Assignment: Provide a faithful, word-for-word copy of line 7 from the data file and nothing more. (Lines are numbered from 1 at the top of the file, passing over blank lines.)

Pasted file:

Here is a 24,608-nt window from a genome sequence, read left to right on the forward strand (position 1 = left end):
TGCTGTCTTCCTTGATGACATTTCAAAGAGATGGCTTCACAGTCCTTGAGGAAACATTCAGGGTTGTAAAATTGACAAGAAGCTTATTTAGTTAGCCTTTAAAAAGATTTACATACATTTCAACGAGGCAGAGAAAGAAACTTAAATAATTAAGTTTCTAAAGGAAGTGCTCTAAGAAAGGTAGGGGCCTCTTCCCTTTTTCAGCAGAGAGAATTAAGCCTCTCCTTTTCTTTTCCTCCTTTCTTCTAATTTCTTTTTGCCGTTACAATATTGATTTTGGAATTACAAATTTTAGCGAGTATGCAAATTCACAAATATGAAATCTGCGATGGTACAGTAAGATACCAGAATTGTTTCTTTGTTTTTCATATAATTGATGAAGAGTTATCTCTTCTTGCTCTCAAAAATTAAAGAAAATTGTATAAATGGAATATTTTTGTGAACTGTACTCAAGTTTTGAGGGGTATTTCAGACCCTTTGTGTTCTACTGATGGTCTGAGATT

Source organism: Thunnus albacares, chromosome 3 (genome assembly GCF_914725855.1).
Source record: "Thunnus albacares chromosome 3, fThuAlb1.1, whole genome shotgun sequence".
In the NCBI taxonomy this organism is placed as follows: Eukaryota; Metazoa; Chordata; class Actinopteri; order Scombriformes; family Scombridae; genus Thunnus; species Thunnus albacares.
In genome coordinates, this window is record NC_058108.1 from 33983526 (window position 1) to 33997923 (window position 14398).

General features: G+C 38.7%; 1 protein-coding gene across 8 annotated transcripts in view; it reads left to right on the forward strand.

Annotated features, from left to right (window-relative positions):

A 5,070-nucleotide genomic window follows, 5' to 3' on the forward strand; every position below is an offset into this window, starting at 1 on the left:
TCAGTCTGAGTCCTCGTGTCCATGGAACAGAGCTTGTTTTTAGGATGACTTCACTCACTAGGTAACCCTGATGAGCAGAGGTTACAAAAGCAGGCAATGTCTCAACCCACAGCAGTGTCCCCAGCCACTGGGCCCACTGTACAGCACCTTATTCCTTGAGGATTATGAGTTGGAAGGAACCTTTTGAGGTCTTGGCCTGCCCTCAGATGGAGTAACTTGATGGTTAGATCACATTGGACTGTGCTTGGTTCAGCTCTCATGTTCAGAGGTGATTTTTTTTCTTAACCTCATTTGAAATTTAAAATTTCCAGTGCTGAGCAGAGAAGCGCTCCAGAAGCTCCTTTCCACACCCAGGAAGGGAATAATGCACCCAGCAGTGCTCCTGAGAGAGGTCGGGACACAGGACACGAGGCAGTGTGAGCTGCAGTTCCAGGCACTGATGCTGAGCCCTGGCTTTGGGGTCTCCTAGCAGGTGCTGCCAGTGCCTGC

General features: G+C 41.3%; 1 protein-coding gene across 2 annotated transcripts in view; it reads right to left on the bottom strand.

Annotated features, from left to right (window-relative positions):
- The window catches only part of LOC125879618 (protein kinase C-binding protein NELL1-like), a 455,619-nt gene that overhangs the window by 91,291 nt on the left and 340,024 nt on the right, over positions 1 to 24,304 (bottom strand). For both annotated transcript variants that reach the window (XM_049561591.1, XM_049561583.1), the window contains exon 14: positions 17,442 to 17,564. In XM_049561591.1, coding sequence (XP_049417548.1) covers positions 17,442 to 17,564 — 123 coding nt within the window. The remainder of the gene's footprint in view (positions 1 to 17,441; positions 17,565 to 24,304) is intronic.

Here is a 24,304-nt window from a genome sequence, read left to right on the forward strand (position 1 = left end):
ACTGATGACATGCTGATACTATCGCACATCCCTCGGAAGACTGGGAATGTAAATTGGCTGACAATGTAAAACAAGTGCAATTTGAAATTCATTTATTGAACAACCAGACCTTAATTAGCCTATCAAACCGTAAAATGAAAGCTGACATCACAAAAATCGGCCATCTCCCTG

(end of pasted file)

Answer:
General features: G+C 38.7%; 1 protein-coding gene across 8 annotated transcripts in view; it reads left to right on the forward strand.